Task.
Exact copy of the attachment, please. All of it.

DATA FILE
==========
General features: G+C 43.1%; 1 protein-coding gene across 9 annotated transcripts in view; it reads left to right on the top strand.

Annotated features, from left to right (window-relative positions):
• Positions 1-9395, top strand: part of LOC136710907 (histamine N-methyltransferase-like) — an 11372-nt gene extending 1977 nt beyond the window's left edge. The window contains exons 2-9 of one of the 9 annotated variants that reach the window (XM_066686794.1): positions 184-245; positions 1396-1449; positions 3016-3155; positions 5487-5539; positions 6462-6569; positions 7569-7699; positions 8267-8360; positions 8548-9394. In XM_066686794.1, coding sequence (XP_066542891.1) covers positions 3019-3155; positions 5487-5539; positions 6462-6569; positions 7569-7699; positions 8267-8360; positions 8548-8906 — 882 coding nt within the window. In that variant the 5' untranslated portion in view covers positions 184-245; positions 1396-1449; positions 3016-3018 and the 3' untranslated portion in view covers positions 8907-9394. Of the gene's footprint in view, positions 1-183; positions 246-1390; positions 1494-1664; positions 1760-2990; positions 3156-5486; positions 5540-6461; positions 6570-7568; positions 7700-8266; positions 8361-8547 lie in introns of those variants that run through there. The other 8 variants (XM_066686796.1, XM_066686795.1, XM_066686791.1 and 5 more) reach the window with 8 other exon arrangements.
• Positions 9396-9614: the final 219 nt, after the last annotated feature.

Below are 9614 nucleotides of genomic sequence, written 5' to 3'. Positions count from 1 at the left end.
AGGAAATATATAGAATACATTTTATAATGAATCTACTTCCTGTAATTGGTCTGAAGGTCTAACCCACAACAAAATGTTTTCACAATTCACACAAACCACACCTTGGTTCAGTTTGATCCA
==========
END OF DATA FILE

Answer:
General features: G+C 43.1%; 1 protein-coding gene across 9 annotated transcripts in view; it reads left to right on the top strand.

Annotated features, from left to right (window-relative positions):
• Positions 1-9395, top strand: part of LOC136710907 (histamine N-methyltransferase-like) — an 11372-nt gene extending 1977 nt beyond the window's left edge. The window contains exons 2-9 of one of the 9 annotated variants that reach the window (XM_066686794.1): positions 184-245; positions 1396-1449; positions 3016-3155; positions 5487-5539; positions 6462-6569; positions 7569-7699; positions 8267-8360; positions 8548-9394. In XM_066686794.1, coding sequence (XP_066542891.1) covers positions 3019-3155; positions 5487-5539; positions 6462-6569; positions 7569-7699; positions 8267-8360; positions 8548-8906 — 882 coding nt within the window. In that variant the 5' untranslated portion in view covers positions 184-245; positions 1396-1449; positions 3016-3018 and the 3' untranslated portion in view covers positions 8907-9394. Of the gene's footprint in view, positions 1-183; positions 246-1390; positions 1494-1664; positions 1760-2990; positions 3156-5486; positions 5540-6461; positions 6570-7568; positions 7700-8266; positions 8361-8547 lie in introns of those variants that run through there. The other 8 variants (XM_066686796.1, XM_066686795.1, XM_066686791.1 and 5 more) reach the window with 8 other exon arrangements.
• Positions 9396-9614: the final 219 nt, after the last annotated feature.

Below are 9614 nucleotides of genomic sequence, written 5' to 3'. Positions count from 1 at the left end.
AGGAAATATATAGAATACATTTTATAATGAATCTACTTCCTGTAATTGGTCTGAAGGTCTAACCCACAACAAAATGTTTTCACAATTCACACAAACCACACCTTGGTTCAGTTTGATCCA